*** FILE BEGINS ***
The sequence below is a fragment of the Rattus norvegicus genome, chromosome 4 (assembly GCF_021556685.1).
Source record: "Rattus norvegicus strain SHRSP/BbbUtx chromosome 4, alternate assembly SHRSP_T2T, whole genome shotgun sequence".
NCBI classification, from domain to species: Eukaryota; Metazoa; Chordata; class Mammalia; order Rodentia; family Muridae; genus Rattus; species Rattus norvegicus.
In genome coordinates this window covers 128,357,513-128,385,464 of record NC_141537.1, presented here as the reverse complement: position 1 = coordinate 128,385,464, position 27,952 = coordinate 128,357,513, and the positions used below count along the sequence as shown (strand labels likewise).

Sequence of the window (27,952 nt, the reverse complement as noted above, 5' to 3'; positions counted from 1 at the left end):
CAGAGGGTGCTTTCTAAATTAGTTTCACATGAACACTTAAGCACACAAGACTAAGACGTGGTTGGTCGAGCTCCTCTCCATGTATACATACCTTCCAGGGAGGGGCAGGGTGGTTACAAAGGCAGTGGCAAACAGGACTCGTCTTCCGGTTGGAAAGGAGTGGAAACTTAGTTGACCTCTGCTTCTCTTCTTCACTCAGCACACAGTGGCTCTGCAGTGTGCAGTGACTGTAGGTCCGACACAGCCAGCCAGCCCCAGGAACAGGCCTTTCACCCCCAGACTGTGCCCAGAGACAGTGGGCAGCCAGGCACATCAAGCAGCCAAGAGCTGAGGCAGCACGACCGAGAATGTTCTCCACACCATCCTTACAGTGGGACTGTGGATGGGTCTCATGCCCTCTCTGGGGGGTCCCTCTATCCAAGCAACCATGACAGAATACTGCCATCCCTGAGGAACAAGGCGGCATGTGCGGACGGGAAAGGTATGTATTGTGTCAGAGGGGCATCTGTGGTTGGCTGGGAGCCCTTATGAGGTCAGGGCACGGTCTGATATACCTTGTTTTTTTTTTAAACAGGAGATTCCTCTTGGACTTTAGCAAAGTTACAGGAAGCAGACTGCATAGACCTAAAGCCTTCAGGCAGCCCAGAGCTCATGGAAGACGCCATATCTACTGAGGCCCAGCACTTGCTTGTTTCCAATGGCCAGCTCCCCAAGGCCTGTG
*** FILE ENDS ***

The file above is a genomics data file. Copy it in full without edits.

The sequence below is a fragment of the Rattus norvegicus genome, chromosome 4 (assembly GCF_021556685.1).
Source record: "Rattus norvegicus strain SHRSP/BbbUtx chromosome 4, alternate assembly SHRSP_T2T, whole genome shotgun sequence".
NCBI classification, from domain to species: Eukaryota; Metazoa; Chordata; class Mammalia; order Rodentia; family Muridae; genus Rattus; species Rattus norvegicus.
In genome coordinates this window covers 128,357,513-128,385,464 of record NC_141537.1, presented here as the reverse complement: position 1 = coordinate 128,385,464, position 27,952 = coordinate 128,357,513, and the positions used below count along the sequence as shown (strand labels likewise).

Sequence of the window (27,952 nt, the reverse complement as noted above, 5' to 3'; positions counted from 1 at the left end):
CAGAGGGTGCTTTCTAAATTAGTTTCACATGAACACTTAAGCACACAAGACTAAGACGTGGTTGGTCGAGCTCCTCTCCATGTATACATACCTTCCAGGGAGGGGCAGGGTGGTTACAAAGGCAGTGGCAAACAGGACTCGTCTTCCGGTTGGAAAGGAGTGGAAACTTAGTTGACCTCTGCTTCTCTTCTTCACTCAGCACACAGTGGCTCTGCAGTGTGCAGTGACTGTAGGTCCGACACAGCCAGCCAGCCCCAGGAACAGGCCTTTCACCCCCAGACTGTGCCCAGAGACAGTGGGCAGCCAGGCACATCAAGCAGCCAAGAGCTGAGGCAGCACGACCGAGAATGTTCTCCACACCATCCTTACAGTGGGACTGTGGATGGGTCTCATGCCCTCTCTGGGGGGTCCCTCTATCCAAGCAACCATGACAGAATACTGCCATCCCTGAGGAACAAGGCGGCATGTGCGGACGGGAAAGGTATGTATTGTGTCAGAGGGGCATCTGTGGTTGGCTGGGAGCCCTTATGAGGTCAGGGCACGGTCTGATATACCTTGTTTTTTTTTTAAACAGGAGATTCCTCTTGGACTTTAGCAAAGTTACAGGAAGCAGACTGCATAGACCTAAAGCCTTCAGGCAGCCCAGAGCTCATGGAAGACGCCATATCTACTGAGGCCCAGCACTTGCTTGTTTCCAATGGCCAGCTCCCCAAGGCCTGTG